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Types of CRM Systems

Types of CRM

What types of CRM systems are there? If sales, marketing, or service provision are part of your brand’s portfolio, you need some mechanisms for monitoring and managing all aspects of the interaction between your organization and your existing or potential consumers. This is where Customer Relationship Management or CRM comes into the picture.

There are different types of CRM software on the market, enabling you to store and manage information relating to your customers. This could include transaction histories, demographic data, contact information, opportunities for sales, open queries or support tickets, and other issues charting the course of your consumers as they progress along the sales journey. 

Most CRM platforms will incorporate a database as their foundation and provide tools for marketing and sales, with a dashboard for overseeing the system and tracking performance metrics. However, not all CRM systems are the same.

The types of CRM you’re likely to encounter may be classified into three main categories.

1. Types of CRMOperational CRM Systems

This class of CRM software focuses on facilitating all the operations relating to your consumers — most especially in the areas of marketing, sales, and service. The primary function of an operational CRM is to generate leads then convert them into contacts, and these systems are ideal for organizations that run a linear sales process focusing on new business and have a preference for automating their sales and marketing tasks. Businesses with a heavy focus on the consumer also benefit from operational CRM.

An operational CRM will typically provide tools for distributing leads to sales reps and lead scoring tools to provide them with an overview of which leads are most worthy of pursuing. In addition, sales automation tools will automatically create data records for each new contact. The system will include a content repository for the storage and calling up of commonly used documents such as proposals. Automation will also extend to routine sales tasks such as generating reports and scheduling meetings.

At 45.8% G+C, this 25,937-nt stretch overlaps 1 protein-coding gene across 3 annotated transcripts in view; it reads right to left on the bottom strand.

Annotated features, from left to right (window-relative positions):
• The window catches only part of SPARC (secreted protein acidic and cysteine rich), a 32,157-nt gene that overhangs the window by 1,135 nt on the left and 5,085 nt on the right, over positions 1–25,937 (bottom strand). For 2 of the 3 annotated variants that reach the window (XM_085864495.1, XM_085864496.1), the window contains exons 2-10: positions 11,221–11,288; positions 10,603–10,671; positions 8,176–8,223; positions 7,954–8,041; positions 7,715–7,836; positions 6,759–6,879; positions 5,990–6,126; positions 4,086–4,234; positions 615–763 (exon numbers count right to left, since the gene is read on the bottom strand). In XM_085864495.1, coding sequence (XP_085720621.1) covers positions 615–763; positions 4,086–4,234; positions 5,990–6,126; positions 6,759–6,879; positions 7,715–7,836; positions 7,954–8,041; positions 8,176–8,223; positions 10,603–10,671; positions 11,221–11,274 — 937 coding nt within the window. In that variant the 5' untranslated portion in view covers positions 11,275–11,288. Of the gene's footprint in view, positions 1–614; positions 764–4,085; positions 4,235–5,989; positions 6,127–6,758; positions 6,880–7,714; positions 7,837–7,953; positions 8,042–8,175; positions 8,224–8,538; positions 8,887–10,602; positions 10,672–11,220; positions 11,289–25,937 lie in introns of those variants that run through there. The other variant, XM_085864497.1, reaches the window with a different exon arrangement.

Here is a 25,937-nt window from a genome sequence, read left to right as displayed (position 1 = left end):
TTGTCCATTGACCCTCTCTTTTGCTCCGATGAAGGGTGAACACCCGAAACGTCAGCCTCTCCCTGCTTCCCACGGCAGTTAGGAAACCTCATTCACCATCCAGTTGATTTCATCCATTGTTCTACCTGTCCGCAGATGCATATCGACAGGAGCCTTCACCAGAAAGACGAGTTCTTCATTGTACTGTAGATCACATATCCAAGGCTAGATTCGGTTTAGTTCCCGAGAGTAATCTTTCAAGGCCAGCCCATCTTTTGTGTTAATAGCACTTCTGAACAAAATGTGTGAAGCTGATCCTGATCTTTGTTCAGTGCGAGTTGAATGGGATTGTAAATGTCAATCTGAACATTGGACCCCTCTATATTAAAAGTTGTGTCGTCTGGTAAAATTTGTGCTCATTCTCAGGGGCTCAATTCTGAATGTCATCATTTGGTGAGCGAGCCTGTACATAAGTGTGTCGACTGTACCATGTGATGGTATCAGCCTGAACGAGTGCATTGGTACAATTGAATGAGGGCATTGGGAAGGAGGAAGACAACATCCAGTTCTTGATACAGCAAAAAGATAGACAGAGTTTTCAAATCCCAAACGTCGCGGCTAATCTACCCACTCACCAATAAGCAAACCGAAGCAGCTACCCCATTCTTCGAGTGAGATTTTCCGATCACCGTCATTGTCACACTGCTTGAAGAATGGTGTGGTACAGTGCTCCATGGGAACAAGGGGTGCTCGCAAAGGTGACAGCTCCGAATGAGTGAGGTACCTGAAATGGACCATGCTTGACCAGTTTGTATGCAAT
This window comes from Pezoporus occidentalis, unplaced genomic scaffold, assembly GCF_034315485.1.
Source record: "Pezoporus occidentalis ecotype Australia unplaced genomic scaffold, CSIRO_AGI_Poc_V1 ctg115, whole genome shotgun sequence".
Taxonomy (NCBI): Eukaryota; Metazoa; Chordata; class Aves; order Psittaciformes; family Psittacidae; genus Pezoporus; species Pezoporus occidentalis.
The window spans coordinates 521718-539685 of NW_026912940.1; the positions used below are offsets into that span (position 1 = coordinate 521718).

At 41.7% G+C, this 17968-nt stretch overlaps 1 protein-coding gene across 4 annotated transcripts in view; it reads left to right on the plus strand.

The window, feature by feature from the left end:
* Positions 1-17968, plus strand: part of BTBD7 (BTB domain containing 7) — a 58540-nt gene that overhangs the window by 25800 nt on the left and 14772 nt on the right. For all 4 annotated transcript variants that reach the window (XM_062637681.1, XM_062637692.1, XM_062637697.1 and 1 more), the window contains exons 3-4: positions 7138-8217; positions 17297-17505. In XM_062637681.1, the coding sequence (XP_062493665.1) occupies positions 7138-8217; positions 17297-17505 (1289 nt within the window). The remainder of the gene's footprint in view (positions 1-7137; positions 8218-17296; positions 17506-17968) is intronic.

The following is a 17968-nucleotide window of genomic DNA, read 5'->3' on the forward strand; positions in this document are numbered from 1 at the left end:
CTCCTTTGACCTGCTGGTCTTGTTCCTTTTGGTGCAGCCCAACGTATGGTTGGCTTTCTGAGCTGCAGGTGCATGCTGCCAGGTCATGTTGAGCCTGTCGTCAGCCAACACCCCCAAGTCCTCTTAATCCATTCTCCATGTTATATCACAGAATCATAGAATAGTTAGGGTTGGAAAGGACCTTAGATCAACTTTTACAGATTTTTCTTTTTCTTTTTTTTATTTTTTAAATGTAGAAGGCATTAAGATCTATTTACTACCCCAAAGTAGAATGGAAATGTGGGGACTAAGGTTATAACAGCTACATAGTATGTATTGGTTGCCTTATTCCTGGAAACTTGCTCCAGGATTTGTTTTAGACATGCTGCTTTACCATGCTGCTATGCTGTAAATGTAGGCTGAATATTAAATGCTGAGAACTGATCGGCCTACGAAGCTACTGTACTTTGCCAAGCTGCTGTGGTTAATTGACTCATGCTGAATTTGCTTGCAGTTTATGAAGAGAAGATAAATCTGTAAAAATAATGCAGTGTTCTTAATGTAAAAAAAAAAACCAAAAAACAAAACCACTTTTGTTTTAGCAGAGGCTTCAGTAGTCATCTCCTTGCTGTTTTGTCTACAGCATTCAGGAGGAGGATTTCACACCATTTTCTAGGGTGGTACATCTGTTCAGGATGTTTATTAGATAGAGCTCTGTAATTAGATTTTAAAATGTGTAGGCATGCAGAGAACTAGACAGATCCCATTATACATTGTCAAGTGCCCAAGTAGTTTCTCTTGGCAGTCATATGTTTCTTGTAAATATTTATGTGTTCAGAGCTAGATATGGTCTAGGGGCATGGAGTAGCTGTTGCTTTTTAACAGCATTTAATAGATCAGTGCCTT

Operational CRM systems offer contact management tools covering meetings, phone calls, and email on the marketing side. Marketing automation tools are often available for helping teams to identify and generate new leads, nurture existing ones, and retain existing customers. Systems with event-based marketing automation enable organizations to run complex email campaigns, with set responses triggered by each new event in the brand’s interaction with leads or customers.

An operational CRM also helps businesses in automating their customer service. At one level, this can be through automated call management and service monitoring based on Key Performance Indicators or KPIs. At another, an operational CRM provides self-service options for consumers, such as automatic online payment mechanisms or smartphone-based appointment scheduling.

2. Types of CRMAnalytical CRM

The second of the three main types of CRM software is the analytical CRM. As its name suggests, data gathering and analysis are central to the workings of this class of software. The system makes data acquired from different avenues available to sales and customer service teams, using structural analysis of this information to provide insights into how an organization can improve its sales performance and service delivery and more effectively track and manage campaigns.

A data warehouse sits at the heart of an analytical CRM, acting as a central repository for information gathered from various sources. It also serves as an information access point for every department concerned with interactions with consumers.

The analytical CRM uses data mining techniques to make sense of all this information and initiates turning raw data into actionable business insights. The system uses data classification, association, and anomaly detection, to identify patterns and trends. 

An analytical CRM may also use Online Analytical Processing or OLAP to implement various complex processes, including predictive analytics. This allows organizations to run alternate scenarios to predict future demand and outcomes. For this reason, this class of CRM is beneficial to organizations with access to a lot of historical data and those looking to make data-driven decisions for the business and to gain a deeper understanding of their customers.

3. Types of CRM – Collaborative CRM

A collaborative CRM serves as a platform for sharing customer information between business departments such as customer service, sales, marketing, and technical support. Its focus is on improving the efficiency and depth of communication and collaboration between teams.